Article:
The “question-mark ” MR anatomy of the cervico-thoracic ganglia complex: can it help to avoid mistaking it for a malignant lesion on 68Ga-PSMA-11 PET/MR?
To investigate the anatomy of cervico-thoracic-ganglia-complex (CTG-C) on MR part of the multimodal 68Ga- PSMA)-11 PET/MR imaging on the background of PET features, suggesting malignancy.
In 106 patients, 212 sites of the CTG-C were retrospectively reviewed to assess the radiotracer uptake (SUVmax), size, shape, position, symmetry of location and visual uptake intensity. Asymmetry of PSMA-ligand uptake and increased uptake were regarded as risk factors of malignancy.
In 66.0% L(left) and 53.8% R(right) CTG-C we noticed configurations, not previously identified, resembling the shape of a question-mark, an exclamation-mark, or a part of a question mark resembling kidney or comma (called “typical”). Tumor-like CTG-C shapes (oval, binodular or longitudinal) were detected in 28.3% L-CTG-C and in 40.6% R-CTG-C.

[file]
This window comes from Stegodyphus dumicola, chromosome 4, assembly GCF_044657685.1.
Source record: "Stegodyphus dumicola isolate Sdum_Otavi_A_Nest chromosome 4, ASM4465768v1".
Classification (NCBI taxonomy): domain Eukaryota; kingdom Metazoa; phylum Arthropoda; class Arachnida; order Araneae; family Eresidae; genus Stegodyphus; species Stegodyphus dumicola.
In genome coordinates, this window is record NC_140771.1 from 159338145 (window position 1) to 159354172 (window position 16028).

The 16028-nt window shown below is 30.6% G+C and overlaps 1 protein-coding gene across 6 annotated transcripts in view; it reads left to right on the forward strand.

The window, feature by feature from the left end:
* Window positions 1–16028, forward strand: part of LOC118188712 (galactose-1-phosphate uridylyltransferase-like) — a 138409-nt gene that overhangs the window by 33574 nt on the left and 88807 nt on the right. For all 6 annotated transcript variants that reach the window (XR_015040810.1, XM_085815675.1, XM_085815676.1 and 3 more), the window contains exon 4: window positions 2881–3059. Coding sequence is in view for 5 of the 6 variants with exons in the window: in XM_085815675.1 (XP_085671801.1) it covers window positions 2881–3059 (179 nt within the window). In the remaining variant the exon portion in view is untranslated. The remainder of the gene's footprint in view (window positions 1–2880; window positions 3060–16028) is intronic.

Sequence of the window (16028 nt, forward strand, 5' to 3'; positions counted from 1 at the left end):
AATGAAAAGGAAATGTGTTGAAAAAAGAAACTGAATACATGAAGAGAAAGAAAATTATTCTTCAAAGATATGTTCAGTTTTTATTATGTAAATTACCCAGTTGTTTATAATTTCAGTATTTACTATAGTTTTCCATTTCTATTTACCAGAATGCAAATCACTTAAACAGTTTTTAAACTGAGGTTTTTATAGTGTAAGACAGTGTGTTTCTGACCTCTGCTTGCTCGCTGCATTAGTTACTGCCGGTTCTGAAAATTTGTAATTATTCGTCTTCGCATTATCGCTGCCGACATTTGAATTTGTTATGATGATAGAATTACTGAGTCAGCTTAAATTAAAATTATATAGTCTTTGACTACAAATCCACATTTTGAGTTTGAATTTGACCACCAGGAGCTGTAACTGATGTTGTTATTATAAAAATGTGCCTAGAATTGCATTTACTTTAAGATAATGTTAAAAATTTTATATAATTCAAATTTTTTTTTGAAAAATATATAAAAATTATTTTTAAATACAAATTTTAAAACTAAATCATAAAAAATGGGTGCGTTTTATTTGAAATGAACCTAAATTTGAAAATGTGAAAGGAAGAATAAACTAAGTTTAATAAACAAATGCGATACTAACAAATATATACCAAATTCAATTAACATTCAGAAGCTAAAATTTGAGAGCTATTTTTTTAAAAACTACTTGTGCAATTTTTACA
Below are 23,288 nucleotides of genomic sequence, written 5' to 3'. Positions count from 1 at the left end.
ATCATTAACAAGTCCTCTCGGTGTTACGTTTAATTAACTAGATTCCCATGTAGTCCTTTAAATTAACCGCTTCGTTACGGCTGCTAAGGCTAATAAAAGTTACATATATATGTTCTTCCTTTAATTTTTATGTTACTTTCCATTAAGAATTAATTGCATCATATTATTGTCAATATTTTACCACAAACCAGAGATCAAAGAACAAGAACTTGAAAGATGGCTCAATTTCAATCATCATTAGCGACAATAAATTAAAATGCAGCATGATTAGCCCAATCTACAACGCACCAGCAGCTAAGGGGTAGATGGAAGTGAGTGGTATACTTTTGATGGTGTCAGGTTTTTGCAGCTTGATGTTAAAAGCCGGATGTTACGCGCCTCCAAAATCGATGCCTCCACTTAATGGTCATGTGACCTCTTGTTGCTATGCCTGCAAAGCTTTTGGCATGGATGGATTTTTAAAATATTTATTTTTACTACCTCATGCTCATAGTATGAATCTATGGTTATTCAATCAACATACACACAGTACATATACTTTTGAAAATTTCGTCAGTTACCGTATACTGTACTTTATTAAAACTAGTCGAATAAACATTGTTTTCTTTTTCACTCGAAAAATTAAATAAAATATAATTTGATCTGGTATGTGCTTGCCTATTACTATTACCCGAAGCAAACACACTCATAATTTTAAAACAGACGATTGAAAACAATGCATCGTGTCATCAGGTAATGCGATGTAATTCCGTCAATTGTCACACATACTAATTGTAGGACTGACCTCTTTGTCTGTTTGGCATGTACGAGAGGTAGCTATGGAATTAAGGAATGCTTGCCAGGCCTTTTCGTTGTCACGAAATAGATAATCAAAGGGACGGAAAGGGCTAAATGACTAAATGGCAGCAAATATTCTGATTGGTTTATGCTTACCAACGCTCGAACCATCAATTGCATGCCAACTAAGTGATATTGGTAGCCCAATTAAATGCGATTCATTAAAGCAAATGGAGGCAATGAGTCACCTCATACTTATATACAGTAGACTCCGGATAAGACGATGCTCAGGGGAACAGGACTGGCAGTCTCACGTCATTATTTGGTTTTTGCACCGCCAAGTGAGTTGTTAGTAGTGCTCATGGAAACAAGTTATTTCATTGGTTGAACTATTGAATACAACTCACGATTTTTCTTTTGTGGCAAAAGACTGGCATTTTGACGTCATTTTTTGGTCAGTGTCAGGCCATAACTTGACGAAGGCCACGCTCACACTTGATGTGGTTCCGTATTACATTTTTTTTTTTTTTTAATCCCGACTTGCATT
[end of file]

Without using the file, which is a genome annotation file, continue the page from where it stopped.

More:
When visual assessment of PET suggested malignancy, the recognition of “typical” shape of underlying CTG-C on MR generated a statistically significant rise in the accuracy of their proper identification (from 34.4% to 75%, χ2(1) = 70.4; p < .001). Recognizing the shape of the CTG-C as “typical” in MR allowed us to classify as “not-suspicious” 61.9% of all CTG-C which were treated as “suspicious” after sole PET assessment.
The characteristic shape of cervico-thoracic-ganglia-complex (resembling a question-mark, including bludgeon-like shape, or its part: kidney-like or comma-like, or an exclamation-mark) on MR part of the multimodal whole-body 68Ga-PSMA-ligand PET/MR imaging, seems to be an important adjunct contributing to the proper identification of CTG-C and helps to avoid a diagnostic mistake when PET features suggest possibility of metastasis or other malignancy.